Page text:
Starting with Tropical Storms Agatha and Alex, continuing though Tropical Storm Matthew earlier this week and additional soaking rains, the amount of rain falling on El Salvador has created serious problems in many places. As of today, 61 communities were under red alert because of the risk of flooding and landslides as a result of the rain. Most of those communities are in low-lying coastal zones. The remainder of the country is under orange and yellow alerts. Schools were cancelled at noon today.
Authorities count 2,352 persons evacuated, 1,117 persons in 18 shelters. Thirteen communities are cut off by flood water and can only be reached by boat. Three people have died. There is $600,000 in damages to roads.
The impact of the rains on farming will bring hunger. La Prensa Grafica reports that 60% of the bean harvest has been lost on account of the rains. In addition, 40% of the corn harvest will be lost. A reduction in the coffee crop is also expected as too much moisture leads to fungus diseases among the coffee plants.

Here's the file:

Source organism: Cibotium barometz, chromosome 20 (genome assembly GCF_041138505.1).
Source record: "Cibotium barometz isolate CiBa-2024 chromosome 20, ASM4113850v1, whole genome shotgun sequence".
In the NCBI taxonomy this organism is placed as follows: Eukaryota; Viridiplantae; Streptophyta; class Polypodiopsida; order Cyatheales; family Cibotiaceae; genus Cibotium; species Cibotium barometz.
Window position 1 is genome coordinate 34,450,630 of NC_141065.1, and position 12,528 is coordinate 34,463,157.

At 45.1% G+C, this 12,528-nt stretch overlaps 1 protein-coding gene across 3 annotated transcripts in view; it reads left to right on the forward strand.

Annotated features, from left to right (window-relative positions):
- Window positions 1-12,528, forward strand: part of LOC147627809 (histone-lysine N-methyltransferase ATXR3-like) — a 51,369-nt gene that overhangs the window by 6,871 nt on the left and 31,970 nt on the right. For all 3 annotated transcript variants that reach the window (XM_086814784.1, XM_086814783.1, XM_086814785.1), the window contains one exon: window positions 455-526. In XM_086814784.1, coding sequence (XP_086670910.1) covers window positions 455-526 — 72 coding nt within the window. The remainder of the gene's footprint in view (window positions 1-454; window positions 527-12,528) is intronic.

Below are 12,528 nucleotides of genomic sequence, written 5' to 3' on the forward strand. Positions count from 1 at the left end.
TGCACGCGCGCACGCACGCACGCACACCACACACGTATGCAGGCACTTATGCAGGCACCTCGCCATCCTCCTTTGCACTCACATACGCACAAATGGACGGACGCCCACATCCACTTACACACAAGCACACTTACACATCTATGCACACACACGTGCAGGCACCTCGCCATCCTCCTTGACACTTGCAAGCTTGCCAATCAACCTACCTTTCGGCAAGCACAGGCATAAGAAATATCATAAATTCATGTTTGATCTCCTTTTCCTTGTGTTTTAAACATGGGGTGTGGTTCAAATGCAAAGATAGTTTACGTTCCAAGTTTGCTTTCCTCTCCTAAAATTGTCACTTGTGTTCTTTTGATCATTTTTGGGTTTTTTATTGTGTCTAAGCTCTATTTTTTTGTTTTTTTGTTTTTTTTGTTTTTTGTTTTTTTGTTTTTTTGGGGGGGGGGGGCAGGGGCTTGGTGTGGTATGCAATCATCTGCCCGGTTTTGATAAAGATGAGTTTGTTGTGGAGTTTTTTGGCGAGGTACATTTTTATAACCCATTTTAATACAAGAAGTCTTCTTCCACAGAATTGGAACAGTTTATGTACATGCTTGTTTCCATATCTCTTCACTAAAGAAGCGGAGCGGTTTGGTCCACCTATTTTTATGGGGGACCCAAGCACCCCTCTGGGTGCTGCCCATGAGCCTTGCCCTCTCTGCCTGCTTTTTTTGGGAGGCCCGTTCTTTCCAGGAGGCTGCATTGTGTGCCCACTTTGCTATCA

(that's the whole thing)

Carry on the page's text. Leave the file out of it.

My friend Beth who works to help a community in one of these high risk zones writes about the struggle:
CEIBA was out in Santiago Texacuangos this morning, after receiving calls from communities all over the area whose houses had flooded, or whom has lost a wall. Mercedes, community organizer for CEIBA, and I met with the mayor this morning to discuss the emergency and how we can collaborate if the situation gets worse. Most concerning is the community of Los Cruces, 17 families stacked on a hillside with sheet metal....
[A] large concave hole has formed under the house in question. The house is now SLANTED, ready to fall on top of the 2 houses below, each of which hold families of 12 people, nearly all women and children. If the rain holds out and the hole gets larger, this house will undoubtedly collapse, the force of which could cause landslides on the entire hillside. What will these families do?
It was a question being asked in many parts of the country. And the rainy season has at least another month to go.
You can see photo galleries of some of the impacts of this week's rain here and here.
You can see a satellite image of current weather in El Salvador at this link.